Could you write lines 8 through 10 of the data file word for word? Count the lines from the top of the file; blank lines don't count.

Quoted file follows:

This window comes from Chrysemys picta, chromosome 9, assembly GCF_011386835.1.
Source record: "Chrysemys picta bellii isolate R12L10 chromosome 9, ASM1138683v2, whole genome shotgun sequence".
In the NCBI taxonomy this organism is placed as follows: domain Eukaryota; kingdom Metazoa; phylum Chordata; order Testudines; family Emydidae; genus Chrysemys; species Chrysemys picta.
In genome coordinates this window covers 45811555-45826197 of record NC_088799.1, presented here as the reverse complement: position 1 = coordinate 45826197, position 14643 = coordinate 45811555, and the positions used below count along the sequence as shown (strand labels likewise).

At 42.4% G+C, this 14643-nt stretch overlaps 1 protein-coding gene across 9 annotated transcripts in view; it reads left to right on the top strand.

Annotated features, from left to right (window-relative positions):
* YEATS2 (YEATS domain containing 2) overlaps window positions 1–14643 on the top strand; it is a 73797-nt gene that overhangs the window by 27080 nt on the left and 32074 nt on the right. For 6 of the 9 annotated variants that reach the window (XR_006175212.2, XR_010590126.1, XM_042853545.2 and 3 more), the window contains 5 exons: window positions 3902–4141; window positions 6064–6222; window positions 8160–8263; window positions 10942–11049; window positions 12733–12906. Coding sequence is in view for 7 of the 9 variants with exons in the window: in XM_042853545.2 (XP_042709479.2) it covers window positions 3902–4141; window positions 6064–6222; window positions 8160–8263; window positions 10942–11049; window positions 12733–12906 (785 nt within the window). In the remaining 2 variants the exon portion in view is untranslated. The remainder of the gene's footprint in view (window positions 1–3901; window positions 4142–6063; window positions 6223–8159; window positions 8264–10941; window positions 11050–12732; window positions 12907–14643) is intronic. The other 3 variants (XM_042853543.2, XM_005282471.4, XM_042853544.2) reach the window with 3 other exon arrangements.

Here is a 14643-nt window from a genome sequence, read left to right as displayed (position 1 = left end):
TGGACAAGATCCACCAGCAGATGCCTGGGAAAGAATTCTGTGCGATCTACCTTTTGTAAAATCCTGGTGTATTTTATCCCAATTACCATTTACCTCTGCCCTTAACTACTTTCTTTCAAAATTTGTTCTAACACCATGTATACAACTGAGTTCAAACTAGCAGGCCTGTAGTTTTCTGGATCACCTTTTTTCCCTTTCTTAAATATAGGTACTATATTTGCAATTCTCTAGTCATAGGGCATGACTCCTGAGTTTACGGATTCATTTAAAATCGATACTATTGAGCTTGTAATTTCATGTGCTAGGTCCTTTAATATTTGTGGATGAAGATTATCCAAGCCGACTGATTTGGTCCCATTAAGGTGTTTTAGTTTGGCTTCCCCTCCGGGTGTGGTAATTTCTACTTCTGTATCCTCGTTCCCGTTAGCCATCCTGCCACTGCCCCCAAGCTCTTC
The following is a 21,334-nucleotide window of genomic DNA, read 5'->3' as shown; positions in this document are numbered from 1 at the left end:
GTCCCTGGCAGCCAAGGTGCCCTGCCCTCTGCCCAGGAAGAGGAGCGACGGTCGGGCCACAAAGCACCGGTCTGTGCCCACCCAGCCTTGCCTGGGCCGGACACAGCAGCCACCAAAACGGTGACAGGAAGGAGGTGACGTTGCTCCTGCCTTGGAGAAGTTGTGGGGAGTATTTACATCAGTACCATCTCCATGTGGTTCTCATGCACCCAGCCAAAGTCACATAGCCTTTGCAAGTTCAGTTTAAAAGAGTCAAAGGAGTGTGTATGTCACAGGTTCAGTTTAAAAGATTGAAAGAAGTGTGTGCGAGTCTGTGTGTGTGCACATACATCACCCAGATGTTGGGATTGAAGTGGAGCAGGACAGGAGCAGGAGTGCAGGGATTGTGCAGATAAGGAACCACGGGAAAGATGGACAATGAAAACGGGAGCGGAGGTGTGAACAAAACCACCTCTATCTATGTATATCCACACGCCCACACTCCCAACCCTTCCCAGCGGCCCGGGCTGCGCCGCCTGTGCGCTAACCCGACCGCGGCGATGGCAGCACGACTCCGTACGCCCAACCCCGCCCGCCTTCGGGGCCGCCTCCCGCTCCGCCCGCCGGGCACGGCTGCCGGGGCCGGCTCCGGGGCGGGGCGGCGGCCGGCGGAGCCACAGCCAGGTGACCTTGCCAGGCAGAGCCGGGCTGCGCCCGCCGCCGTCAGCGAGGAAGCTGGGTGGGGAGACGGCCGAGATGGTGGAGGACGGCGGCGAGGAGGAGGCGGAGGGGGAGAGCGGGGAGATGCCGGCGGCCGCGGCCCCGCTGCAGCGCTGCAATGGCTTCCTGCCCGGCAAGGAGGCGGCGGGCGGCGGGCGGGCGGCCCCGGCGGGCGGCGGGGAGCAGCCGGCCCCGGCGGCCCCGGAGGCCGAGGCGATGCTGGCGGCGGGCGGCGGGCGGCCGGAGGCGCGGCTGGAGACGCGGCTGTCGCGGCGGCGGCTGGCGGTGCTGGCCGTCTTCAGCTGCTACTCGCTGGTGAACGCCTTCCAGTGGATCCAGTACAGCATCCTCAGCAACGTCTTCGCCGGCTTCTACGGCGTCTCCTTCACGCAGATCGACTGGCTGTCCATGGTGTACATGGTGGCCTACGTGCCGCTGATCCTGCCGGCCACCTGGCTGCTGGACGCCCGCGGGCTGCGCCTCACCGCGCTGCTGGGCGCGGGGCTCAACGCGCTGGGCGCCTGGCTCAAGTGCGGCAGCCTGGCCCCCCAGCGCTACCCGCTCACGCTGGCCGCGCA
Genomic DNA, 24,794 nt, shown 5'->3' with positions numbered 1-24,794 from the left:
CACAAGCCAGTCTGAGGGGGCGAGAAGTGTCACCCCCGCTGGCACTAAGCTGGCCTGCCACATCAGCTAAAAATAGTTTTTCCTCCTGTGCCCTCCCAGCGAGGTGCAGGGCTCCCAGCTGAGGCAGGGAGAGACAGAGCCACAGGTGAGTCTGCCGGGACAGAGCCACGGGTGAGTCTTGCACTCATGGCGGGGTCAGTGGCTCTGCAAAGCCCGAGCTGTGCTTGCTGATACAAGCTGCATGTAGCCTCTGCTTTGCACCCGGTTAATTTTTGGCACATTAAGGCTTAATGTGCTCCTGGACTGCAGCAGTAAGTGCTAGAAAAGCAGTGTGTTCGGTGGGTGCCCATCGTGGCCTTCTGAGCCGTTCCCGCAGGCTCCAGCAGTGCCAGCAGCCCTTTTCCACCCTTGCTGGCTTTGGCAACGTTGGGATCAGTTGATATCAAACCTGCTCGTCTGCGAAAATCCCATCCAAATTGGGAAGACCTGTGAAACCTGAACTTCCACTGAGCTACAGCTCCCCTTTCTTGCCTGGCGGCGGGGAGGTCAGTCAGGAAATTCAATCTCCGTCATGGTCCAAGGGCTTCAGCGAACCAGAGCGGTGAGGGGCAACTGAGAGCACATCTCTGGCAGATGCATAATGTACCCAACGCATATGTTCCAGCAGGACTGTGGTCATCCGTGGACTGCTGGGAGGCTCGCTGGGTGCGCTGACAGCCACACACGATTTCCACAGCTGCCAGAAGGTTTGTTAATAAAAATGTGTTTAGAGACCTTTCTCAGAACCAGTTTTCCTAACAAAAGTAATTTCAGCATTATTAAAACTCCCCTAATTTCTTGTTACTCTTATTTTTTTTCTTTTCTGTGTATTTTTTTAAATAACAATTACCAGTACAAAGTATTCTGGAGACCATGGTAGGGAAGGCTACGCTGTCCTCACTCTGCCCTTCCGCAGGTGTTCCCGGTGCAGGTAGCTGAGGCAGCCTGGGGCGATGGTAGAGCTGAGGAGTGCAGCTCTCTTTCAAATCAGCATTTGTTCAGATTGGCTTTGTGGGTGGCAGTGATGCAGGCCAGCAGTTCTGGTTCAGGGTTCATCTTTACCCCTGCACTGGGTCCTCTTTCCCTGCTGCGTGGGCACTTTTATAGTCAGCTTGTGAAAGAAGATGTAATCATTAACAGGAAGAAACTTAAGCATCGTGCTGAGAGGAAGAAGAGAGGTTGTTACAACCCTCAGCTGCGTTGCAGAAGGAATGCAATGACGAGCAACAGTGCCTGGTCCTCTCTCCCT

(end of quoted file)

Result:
Here is a 14643-nt window from a genome sequence, read left to right as displayed (position 1 = left end):
TGGACAAGATCCACCAGCAGATGCCTGGGAAAGAATTCTGTGCGATCTACCTTTTGTAAAATCCTGGTGTATTTTATCCCAATTACCATTTACCTCTGCCCTTAACTACTTTCTTTCAAAATTTGTTCTAACACCATGTATACAACTGAGTTCAAACTAGCAGGCCTGTAGTTTTCTGGATCACCTTTTTTCCCTTTCTTAAATATAGGTACTATATTTGCAATTCTCTAGTCATAGGGCATGACTCCTGAGTTTACGGATTCATTTAAAATCGATACTATTGAGCTTGTAATTTCATGTGCTAGGTCCTTTAATATTTGTGGATGAAGATTATCCAAGCCGACTGATTTGGTCCCATTAAGGTGTTTTAGTTTGGCTTCCCCTCCGGGTGTGGTAATTTCTACTTCTGTATCCTCGTTCCCGTTAGCCATCCTGCCACTGCCCCCAAGCTCTTC
The following is a 21,334-nucleotide window of genomic DNA, read 5'->3' as shown; positions in this document are numbered from 1 at the left end: